But what we get is one of the silliest boilerplate capers imaginable, the very opposite of attitude. For starters, we flash back to see the annoying Brill trying to get this interview for Rolling Stone. He bugs Davis at his home, which appears to be a deconsecrated church in Manhattan. Brill tries to get Davis to trust him, and Davis punches Brill in the face, suggesting that Cheadle had seen the documentary Beware of Mr. Baker, an actually enjoyable documentary about the drummer Ginger Baker. Oddly enough, Brill is going to accompany Davis throughout this picture, and we’ll even get the charming moment where Brill admits that his ex-wife’s boyfriend beat him up, whereupon Davis will help the poor white dude by teaching him to box. Always the black dude has to help the white loser with his love troubles. But Miles Davis? Sigh.
Brill discovers that Davis has a tape that everyone wants—apparently it will bring Columbia Records their next record, for which everyone’ll make a bundle. Michael Stuhlbarg is on hand to play fictional producer Harper Hamilton, who steals the tape when Davis refuses to hand it over. Keith Stanfield plays a fictional trumpet player without a name who is involved in this heist. Davis and Brill will chase after them, get chased right back by Hamilton’s bodyguards, and there’s gunplay and chase scenes and none of it amounts to anything.
Throughout this story, we see Davis reminiscing about making the incredible Sketches of Spain album (which was apparently recorded in a home studio where a telephone can be heard from another room), and also witness the courtship, marriage, and divorce between himself and Frances Taylor (Emayatzy Corinealdi). This is as clichéd as anything you can imagine—and Frances is a saint, who gives up a promising dancing career, and is the only one who truly understands the enigma that is Miles Davis.
I’ve read stories that Cheadle’s been wanting to make the life story of Miles Davis into a film for years, until one member of the jazz trumpeter’s family became finally agreed and became eager to get Cheadle on board, which is supposed to suggest that there is a gravitas to Miles Ahead that simply doesn’t exist. It’s the equivalent of actors who go through a form of boot camp when playing soldiers, as if to chide viewers into complacency. Many of Davis’ family—and ex-wife Frances Taylor—were executive producers, which explains why this is such a safe film in regards to Davis and especially Taylor. There are never moments of genuine cruelty here, or even an honest appraisal of the relationship, just your usual ups and downs that have plagued everything from Walk the Line to, well, you name the bio-pic in any genre. The usual drug abuse, drunkenness, affairs, and obsession with craft at the expense of a relationship violate the film’s opening salvo of having “attitude.”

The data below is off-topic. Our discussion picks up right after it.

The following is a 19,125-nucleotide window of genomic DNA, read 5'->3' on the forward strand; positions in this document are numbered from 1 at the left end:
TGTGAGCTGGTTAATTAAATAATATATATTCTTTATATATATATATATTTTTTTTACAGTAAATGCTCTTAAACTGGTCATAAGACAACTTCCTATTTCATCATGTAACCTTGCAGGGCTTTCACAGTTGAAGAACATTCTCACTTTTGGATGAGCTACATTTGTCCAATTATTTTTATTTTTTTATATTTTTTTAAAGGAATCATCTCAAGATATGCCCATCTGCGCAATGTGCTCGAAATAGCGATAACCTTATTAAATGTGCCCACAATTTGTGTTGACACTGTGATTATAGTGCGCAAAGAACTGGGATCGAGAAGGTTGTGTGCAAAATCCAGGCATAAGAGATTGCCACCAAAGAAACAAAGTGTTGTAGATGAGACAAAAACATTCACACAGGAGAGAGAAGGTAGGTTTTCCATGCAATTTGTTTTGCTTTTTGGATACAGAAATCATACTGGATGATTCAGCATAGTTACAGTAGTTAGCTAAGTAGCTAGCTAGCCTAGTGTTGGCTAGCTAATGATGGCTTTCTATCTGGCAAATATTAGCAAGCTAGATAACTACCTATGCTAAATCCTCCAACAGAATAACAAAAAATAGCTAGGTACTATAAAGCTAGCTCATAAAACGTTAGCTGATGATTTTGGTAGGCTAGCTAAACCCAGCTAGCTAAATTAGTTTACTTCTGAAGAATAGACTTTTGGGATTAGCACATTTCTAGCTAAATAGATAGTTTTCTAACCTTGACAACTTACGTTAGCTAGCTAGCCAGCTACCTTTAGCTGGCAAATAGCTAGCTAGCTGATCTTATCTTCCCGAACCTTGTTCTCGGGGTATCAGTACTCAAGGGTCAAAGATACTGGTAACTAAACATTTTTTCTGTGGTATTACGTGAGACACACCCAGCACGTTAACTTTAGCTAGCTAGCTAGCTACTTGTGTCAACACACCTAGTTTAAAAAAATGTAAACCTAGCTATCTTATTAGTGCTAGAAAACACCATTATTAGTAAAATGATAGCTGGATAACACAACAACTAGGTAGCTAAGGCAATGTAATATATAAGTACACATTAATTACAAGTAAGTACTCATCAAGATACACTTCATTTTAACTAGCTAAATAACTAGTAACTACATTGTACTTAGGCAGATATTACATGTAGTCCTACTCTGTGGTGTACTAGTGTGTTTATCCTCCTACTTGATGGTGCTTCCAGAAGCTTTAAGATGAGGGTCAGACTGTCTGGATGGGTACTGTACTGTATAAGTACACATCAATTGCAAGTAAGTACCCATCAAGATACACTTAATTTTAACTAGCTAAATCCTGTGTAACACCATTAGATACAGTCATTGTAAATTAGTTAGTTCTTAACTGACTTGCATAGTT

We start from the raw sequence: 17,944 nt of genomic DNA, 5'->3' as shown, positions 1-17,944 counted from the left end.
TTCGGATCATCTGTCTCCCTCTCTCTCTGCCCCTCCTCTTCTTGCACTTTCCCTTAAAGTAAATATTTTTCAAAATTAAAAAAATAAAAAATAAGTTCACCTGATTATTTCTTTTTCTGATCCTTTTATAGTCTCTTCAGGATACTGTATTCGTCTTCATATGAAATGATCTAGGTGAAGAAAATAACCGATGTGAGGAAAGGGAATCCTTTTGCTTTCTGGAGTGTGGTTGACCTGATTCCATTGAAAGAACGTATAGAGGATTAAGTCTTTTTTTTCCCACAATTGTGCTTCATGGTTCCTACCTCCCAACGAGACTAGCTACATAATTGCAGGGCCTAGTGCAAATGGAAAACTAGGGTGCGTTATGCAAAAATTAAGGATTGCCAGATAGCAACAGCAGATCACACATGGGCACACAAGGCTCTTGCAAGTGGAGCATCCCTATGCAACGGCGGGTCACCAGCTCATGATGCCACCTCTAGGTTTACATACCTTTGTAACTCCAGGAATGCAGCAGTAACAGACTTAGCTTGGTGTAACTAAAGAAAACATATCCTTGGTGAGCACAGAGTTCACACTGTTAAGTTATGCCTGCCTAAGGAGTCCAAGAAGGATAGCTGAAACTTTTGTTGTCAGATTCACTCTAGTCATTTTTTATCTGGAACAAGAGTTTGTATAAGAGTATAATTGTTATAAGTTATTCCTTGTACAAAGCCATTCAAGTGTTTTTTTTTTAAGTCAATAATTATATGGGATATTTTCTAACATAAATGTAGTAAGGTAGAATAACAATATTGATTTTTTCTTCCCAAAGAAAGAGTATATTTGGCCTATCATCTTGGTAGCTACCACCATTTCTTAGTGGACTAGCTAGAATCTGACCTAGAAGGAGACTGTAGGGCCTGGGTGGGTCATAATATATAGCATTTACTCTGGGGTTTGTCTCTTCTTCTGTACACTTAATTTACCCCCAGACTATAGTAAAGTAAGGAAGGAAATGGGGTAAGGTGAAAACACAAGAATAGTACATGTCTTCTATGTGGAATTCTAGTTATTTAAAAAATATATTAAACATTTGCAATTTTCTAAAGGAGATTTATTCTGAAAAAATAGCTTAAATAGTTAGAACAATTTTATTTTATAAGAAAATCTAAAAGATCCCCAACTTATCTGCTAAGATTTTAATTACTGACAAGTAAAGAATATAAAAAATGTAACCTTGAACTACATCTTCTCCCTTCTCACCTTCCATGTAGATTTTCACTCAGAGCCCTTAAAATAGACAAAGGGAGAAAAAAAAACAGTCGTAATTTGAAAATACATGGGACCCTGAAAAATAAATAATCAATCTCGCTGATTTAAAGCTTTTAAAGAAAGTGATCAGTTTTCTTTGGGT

Mostly, Miles Ahead is baffling: why is Ewan McGregor’s Brill in this movie almost as much as Cheadle’s Davis? Why does Cheadle’s Davis state that he doesn’t play jazz but “social music”, and then appear later in the film wearing a vest that reads “#socialmusic”, as if he somehow knew of Twitter before its time?
Supposedly, Cheadle tried to mimic a Miles Davis composition in making the movie and make an “anti-bio-pic”. But like Todd Haynes’ overrated I’m Not There, Miles Ahead splinters its narrative into many dull parts, each lacking verve and imagination. If you’re going to copy the masters, be sure you know what you’re doing. Like a high school band lumbering through Brubeck’s Take Five, Miles Ahead only leaves you hungering for some real jazz.